Biden faces struggle to reboot foreign student recruitment in US

President-elect will have to do more than reverse Trump’s executive orders to rebuild the reputation of US higher education, say experts

November 12, 2020
Source: Getty

Joe Biden faces an uphill struggle to regain the US’ pre-eminence in the international student recruitment race, according to experts who claimed that the president-elect will find it difficult to shift perceptions even if he enacts policy change.

Policy experts in the US predicted that the Biden administration would reverse Donald Trump’s immigration-related executive orders, but that it would be almost impossible for the new government to create a more competitive post-study work route unless it can take control of the Senate. The balance of power is unlikely to be known until Georgia holds run-off elections for both of its seats in January.

Meanwhile, the long-running attacks on foreigners and immigrants by the Trump administration mean the nation will have to work hard to restore trust among prospective overseas students, they said.

Mr Biden has already pledged to end the travel ban on arrivals from several Muslim-majority countries on his first day in office and it was thought that he was likely to overturn policies that limit the duration of stay for international students, narrow the eligibility for H-1B skilled worker visas – a common route international graduates use to stay in the US and work – and prevent new international students from taking an entirely online course of study.

“The good news is that overnight Biden can and will make the US more attractive to international students,” said Doug Rand, a senior fellow at the Federation of American Scientists who worked on immigration policy under the Obama administration. “The bad news is Trump has done such deep damage to America’s reputation as a top destination for international students that we may never get back to par.”

The US remains the most popular destination for international students globally, attracting nearly 1 million foreign learners annually, according to latest data from the United Nations Educational, Scientific and Cultural Organisation. However, it has recorded consecutive declines in overseas enrolment under the Trump administration, with preliminary figures for this term from the National Student Clearinghouse Research Center indicating a 14 per cent slump in new starters. Early survey data from the Institute of International Education indicated a 0.9 per cent decline in 2019, following a 6.6 per cent fall the year before.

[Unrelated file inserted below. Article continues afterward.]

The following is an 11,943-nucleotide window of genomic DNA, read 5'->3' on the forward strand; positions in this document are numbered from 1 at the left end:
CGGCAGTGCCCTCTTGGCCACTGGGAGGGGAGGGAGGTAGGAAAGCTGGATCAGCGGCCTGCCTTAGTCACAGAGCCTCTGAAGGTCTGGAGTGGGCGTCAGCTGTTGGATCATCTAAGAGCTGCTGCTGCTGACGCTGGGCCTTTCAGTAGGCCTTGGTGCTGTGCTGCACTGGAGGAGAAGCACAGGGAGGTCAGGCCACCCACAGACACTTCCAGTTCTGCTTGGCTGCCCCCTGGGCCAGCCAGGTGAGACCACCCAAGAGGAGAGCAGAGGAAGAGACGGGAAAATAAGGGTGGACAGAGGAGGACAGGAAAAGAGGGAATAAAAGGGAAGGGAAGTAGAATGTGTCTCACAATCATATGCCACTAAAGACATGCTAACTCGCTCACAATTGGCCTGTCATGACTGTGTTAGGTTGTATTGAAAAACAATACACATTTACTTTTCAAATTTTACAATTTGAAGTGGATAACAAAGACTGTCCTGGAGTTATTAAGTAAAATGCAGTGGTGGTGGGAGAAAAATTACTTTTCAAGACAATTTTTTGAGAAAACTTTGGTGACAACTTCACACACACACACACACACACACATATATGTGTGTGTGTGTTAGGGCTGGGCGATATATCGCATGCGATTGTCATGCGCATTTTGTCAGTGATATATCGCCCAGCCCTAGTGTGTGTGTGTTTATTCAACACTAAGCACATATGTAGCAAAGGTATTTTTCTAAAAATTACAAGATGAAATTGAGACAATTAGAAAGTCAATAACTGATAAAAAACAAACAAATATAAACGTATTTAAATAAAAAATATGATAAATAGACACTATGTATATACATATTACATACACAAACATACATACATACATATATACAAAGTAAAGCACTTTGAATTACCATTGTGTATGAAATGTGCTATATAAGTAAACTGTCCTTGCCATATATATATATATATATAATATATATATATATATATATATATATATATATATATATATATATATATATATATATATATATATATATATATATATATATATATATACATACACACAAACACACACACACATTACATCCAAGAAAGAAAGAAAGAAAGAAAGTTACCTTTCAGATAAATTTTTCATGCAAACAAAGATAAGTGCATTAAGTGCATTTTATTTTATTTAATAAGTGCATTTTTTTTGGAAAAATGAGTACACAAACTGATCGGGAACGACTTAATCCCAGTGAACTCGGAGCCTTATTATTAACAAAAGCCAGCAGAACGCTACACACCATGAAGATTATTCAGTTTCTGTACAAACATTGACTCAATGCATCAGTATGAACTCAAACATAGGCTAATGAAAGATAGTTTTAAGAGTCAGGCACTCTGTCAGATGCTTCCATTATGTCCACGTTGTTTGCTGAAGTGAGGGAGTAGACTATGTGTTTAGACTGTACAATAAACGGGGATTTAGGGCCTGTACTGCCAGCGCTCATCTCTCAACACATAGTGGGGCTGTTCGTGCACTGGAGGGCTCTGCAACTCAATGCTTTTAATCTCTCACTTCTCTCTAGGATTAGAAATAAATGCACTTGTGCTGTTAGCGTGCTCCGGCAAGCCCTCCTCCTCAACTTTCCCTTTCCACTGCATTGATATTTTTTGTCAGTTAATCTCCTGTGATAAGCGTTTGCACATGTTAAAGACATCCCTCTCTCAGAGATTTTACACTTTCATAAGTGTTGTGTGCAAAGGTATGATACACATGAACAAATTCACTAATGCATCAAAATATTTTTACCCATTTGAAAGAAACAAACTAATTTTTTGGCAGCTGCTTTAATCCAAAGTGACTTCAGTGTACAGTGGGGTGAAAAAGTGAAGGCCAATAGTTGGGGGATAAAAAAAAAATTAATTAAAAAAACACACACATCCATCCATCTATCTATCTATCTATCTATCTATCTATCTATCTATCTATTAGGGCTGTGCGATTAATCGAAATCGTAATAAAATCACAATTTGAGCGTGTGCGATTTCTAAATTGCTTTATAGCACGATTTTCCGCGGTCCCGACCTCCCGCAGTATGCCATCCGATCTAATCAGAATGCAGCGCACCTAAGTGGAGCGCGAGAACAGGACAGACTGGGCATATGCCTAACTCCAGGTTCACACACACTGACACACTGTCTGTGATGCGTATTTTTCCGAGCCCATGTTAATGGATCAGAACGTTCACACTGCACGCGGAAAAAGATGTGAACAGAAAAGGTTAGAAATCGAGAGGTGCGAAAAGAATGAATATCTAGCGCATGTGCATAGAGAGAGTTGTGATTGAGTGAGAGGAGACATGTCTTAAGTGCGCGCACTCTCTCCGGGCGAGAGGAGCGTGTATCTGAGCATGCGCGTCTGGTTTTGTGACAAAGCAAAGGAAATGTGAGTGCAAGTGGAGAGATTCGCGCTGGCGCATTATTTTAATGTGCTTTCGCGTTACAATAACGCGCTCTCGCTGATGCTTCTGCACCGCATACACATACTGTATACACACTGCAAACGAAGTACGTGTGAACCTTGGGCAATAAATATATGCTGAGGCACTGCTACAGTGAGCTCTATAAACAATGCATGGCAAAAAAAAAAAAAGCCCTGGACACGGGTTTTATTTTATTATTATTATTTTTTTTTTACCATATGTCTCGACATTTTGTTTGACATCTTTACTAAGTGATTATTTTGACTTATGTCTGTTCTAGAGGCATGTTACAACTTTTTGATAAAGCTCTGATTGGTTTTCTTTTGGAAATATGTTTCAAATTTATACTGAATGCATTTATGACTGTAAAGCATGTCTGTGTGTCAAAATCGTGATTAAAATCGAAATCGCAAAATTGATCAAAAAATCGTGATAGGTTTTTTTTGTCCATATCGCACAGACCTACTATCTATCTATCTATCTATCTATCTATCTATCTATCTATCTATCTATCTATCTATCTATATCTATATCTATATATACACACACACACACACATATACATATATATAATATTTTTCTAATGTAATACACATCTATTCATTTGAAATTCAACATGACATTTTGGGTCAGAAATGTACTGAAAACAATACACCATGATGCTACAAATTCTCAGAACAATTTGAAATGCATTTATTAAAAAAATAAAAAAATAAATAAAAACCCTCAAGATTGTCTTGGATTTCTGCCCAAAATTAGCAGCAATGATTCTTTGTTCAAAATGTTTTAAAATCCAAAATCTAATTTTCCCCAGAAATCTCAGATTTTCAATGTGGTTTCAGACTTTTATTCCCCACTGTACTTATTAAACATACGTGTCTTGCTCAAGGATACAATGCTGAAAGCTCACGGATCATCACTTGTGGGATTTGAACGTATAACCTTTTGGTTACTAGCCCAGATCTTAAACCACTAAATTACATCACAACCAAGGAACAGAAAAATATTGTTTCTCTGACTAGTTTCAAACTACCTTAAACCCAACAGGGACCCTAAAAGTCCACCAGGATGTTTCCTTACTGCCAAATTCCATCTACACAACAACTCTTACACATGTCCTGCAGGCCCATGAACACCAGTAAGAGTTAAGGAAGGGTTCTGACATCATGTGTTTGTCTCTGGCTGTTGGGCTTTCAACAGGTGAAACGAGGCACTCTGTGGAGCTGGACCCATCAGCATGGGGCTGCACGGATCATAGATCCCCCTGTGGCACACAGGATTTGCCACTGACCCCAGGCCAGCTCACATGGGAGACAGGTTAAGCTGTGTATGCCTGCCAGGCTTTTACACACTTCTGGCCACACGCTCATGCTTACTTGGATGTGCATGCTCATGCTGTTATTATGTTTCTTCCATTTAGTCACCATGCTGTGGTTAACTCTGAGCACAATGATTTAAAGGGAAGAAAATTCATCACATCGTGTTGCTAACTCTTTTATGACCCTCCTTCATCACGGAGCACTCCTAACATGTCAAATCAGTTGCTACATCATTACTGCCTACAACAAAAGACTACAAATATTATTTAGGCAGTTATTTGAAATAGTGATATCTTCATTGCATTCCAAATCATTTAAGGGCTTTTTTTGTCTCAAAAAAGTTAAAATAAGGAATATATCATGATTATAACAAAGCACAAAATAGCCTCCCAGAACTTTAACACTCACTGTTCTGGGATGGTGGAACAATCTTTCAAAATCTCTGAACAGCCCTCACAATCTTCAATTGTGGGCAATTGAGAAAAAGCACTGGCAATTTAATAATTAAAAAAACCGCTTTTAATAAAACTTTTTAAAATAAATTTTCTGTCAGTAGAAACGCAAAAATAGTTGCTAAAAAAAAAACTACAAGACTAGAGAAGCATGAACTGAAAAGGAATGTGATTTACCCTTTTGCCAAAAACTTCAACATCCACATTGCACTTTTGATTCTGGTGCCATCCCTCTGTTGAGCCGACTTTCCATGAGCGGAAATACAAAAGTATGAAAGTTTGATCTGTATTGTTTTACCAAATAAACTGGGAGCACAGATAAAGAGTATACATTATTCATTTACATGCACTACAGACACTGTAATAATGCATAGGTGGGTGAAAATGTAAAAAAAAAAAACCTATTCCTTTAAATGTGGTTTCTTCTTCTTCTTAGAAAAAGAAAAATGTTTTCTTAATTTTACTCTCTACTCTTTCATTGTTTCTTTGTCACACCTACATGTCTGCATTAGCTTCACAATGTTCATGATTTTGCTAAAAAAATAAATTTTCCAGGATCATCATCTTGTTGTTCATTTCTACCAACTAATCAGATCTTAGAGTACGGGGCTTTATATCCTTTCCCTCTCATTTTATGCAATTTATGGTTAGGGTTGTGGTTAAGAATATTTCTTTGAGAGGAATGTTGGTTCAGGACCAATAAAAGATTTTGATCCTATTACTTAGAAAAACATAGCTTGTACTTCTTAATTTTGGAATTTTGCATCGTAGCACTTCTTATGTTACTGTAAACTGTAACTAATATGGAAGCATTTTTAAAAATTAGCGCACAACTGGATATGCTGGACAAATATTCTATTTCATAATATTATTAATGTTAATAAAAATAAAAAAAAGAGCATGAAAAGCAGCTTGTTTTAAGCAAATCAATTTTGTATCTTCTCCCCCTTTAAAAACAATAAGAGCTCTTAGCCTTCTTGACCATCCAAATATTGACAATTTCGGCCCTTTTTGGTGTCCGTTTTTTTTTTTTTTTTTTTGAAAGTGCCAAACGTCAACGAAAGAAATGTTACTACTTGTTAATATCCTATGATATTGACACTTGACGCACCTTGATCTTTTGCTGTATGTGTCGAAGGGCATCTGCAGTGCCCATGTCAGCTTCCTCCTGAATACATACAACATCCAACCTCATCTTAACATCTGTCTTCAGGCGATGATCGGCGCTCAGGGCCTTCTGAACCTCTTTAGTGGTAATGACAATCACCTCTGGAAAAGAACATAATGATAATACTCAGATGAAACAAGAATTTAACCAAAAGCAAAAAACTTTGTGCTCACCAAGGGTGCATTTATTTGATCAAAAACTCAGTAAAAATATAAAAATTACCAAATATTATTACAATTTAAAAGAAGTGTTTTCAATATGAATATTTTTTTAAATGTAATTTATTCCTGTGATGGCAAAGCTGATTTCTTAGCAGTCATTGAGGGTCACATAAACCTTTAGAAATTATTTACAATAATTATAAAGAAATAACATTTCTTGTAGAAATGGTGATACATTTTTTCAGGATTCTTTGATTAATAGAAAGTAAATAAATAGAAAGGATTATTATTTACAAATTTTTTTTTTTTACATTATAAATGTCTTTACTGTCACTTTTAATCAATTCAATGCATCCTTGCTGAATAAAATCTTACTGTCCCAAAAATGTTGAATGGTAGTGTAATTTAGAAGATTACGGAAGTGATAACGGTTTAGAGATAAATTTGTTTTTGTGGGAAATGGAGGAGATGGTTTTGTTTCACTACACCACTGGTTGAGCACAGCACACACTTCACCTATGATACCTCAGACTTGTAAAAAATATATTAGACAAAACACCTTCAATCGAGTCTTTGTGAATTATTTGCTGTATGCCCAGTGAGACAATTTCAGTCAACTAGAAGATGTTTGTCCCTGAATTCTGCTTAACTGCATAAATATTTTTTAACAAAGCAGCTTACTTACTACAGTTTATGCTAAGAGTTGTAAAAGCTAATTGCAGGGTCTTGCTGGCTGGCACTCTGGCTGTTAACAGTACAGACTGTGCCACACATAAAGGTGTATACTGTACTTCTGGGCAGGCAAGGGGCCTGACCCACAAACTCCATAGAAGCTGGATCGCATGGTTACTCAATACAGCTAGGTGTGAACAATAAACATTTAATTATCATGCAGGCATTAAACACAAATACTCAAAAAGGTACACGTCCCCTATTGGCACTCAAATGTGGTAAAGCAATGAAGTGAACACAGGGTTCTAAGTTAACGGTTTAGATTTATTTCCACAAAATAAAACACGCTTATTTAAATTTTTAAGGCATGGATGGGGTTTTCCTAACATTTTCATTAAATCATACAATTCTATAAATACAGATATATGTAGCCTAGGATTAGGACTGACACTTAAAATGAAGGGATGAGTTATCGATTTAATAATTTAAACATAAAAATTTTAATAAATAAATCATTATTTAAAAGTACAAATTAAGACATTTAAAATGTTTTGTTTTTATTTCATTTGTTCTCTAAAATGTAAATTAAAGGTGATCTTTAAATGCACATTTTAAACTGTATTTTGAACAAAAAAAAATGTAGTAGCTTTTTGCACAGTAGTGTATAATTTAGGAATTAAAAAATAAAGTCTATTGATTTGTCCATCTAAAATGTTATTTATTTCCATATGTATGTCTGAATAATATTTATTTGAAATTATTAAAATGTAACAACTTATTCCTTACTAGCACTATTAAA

Mr Rand, who is co-founder of Boundless Immigration, a technology company that helps immigrants obtain green cards and citizenship, added: “I put myself in the shoes of a talented student anywhere in the world thinking: ‘I want to get the best education the world has to offer.’ Pre-Trump, I would have certainly put the US as number one, but now I realise that every four years the US could go right back to an anti-immigrant president. That’s something new.”

Gerardo Blanco, associate director of the Center for International Higher Education at Boston College, said that “there has been a change in the perception of the US that goes beyond who is president”.

Meanwhile, “immigration reform more fundamentally – the kind of thing that would really change the game about how international students see the US in comparison to Canada or Australia, which have more friendly policies for international graduates to stay and work – would require [support in] the Senate and I don’t think that’s going to be attainable”, he said.

Brad Farnsworth, vice-president for global engagement at the American Council on Education, predicted that the US would see an increase in international student enrolment as a result of the election result, adding that “if I were in Ottawa, London or Canberra, I would say the US is back in business and we can’t stand still”.

However, he agreed that reversing the executive orders was “not going to be enough”.

“It’s easy to lose sight of the fact that the demand was already softening for the US market” before Mr Trump was elected, largely owing to global competition, he said.

Roopa Desai Trilokekar, associate professor in the Faculty of Education at Canada’s York University, predicted that the Democratic victory would slow Canada’s growth in international student numbers, but the country would continue to see a rise in overseas recruitment thanks to its welcoming immigration policies.

“I don’t think we’ll see a big dip but, in the long run, should the Biden government start changing policies we will see some shift,” she said.

Meanwhile, Gwilym Croucher, senior lecturer in higher education policy and management at the University of Melbourne, said that “geopolitical tensions between Australia and China present a thornier problem” for international student recruitment “than any change in perceptions about the US following a Biden win”.

The challenge of when and how borders open to overseas students during the pandemic may also “end up being more important for the fortunes of Australian international education than any rhetorical change in the US coming from the election of Joe Biden”, he added.

ellie.bothwell@timeshighereducation.com

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